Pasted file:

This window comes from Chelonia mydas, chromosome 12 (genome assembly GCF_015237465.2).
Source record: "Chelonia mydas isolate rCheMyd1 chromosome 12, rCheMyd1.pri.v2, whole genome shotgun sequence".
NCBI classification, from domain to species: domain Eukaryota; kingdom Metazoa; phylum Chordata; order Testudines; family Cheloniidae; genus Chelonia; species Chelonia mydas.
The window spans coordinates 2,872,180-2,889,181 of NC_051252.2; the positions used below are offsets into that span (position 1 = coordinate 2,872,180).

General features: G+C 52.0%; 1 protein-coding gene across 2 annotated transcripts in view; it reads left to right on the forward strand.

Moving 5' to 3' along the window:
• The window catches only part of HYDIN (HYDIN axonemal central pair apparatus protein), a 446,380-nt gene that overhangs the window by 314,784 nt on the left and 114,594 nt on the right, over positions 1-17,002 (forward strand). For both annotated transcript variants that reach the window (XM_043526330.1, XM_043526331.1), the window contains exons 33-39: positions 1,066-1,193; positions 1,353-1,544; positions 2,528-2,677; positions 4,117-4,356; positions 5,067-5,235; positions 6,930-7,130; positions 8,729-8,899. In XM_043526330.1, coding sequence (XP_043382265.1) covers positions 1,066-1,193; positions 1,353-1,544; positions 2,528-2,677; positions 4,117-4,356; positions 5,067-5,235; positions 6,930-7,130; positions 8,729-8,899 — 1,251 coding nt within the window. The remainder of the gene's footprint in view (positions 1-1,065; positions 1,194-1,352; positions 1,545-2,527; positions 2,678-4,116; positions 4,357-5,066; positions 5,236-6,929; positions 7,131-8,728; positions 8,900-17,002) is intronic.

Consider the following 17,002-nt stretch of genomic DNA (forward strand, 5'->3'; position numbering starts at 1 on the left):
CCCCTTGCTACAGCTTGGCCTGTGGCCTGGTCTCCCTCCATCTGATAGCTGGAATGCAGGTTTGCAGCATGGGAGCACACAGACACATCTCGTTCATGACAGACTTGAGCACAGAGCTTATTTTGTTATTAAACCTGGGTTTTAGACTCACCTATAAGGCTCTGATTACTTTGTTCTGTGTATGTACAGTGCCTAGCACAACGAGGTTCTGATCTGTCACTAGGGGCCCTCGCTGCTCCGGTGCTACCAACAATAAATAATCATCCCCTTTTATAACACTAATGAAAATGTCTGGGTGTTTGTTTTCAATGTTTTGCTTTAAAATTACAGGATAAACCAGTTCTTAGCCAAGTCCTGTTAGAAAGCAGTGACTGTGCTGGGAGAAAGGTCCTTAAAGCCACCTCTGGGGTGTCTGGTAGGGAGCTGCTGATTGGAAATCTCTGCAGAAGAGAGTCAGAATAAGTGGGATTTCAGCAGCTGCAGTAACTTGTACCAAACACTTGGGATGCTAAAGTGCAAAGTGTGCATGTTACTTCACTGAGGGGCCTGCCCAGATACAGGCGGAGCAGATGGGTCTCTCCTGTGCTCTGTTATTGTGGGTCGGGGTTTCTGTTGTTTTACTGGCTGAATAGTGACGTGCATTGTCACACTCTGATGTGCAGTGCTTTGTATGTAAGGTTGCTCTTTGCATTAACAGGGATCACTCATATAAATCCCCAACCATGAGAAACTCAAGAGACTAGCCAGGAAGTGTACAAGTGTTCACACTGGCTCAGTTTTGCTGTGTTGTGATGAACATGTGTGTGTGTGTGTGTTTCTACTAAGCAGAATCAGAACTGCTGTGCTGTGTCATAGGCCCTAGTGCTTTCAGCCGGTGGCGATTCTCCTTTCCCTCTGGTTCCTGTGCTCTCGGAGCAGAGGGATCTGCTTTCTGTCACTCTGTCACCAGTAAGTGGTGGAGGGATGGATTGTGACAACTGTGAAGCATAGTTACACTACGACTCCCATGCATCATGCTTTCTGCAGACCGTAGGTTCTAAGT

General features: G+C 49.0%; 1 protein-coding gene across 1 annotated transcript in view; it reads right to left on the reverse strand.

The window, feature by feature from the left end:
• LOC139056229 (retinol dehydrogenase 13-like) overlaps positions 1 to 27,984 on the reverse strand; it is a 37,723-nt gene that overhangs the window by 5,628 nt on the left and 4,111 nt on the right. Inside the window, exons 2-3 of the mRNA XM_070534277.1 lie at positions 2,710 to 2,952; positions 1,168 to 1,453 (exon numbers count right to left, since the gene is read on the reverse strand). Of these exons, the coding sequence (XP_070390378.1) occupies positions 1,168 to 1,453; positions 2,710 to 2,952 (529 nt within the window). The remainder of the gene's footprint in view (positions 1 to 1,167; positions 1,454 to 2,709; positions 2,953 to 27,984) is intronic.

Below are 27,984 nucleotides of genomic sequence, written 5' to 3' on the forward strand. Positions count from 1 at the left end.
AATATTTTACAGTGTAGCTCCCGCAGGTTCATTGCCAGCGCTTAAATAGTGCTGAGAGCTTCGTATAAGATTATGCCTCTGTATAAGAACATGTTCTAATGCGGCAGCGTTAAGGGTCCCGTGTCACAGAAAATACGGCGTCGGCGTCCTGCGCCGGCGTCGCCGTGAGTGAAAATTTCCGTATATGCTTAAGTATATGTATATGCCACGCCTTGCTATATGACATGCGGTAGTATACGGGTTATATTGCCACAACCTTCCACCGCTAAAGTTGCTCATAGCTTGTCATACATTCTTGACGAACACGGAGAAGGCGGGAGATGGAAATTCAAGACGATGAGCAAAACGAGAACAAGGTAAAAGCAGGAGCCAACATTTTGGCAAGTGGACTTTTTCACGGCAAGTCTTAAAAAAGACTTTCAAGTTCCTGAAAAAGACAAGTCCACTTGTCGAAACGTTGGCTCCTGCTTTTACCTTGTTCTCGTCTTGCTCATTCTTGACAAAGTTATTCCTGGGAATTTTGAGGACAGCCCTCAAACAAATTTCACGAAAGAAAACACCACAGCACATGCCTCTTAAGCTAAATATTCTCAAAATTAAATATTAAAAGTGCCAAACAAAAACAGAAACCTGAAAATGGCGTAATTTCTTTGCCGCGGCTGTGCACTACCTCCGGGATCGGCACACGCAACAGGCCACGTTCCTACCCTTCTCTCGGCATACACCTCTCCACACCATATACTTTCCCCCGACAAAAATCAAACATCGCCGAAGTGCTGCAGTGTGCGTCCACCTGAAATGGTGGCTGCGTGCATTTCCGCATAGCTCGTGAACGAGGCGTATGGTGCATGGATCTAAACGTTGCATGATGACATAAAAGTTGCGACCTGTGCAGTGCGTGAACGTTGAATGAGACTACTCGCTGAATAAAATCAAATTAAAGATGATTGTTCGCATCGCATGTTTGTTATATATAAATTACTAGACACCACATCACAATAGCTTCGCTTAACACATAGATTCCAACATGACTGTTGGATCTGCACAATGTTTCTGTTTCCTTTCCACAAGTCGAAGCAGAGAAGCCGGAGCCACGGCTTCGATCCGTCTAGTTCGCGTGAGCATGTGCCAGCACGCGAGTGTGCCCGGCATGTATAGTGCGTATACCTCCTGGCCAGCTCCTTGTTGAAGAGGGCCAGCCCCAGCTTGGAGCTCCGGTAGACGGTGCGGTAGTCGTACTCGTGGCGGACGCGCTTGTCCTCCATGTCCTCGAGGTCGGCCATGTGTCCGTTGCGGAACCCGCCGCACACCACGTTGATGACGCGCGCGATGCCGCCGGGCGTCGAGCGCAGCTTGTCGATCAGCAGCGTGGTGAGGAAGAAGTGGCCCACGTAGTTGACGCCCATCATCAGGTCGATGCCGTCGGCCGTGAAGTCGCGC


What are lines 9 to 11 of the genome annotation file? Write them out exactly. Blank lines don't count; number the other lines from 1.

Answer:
CCCCTTGCTACAGCTTGGCCTGTGGCCTGGTCTCCCTCCATCTGATAGCTGGAATGCAGGTTTGCAGCATGGGAGCACACAGACACATCTCGTTCATGACAGACTTGAGCACAGAGCTTATTTTGTTATTAAACCTGGGTTTTAGACTCACCTATAAGGCTCTGATTACTTTGTTCTGTGTATGTACAGTGCCTAGCACAACGAGGTTCTGATCTGTCACTAGGGGCCCTCGCTGCTCCGGTGCTACCAACAATAAATAATCATCCCCTTTTATAACACTAATGAAAATGTCTGGGTGTTTGTTTTCAATGTTTTGCTTTAAAATTACAGGATAAACCAGTTCTTAGCCAAGTCCTGTTAGAAAGCAGTGACTGTGCTGGGAGAAAGGTCCTTAAAGCCACCTCTGGGGTGTCTGGTAGGGAGCTGCTGATTGGAAATCTCTGCAGAAGAGAGTCAGAATAAGTGGGATTTCAGCAGCTGCAGTAACTTGTACCAAACACTTGGGATGCTAAAGTGCAAAGTGTGCATGTTACTTCACTGAGGGGCCTGCCCAGATACAGGCGGAGCAGATGGGTCTCTCCTGTGCTCTGTTATTGTGGGTCGGGGTTTCTGTTGTTTTACTGGCTGAATAGTGACGTGCATTGTCACACTCTGATGTGCAGTGCTTTGTATGTAAGGTTGCTCTTTGCATTAACAGGGATCACTCATATAAATCCCCAACCATGAGAAACTCAAGAGACTAGCCAGGAAGTGTACAAGTGTTCACACTGGCTCAGTTTTGCTGTGTTGTGATGAACATGTGTGTGTGTGTGTGTTTCTACTAAGCAGAATCAGAACTGCTGTGCTGTGTCATAGGCCCTAGTGCTTTCAGCCGGTGGCGATTCTCCTTTCCCTCTGGTTCCTGTGCTCTCGGAGCAGAGGGATCTGCTTTCTGTCACTCTGTCACCAGTAAGTGGTGGAGGGATGGATTGTGACAACTGTGAAGCATAGTTACACTACGACTCCCATGCATCATGCTTTCTGCAGACCGTAGGTTCTAAGT

General features: G+C 49.0%; 1 protein-coding gene across 1 annotated transcript in view; it reads right to left on the reverse strand.

The window, feature by feature from the left end: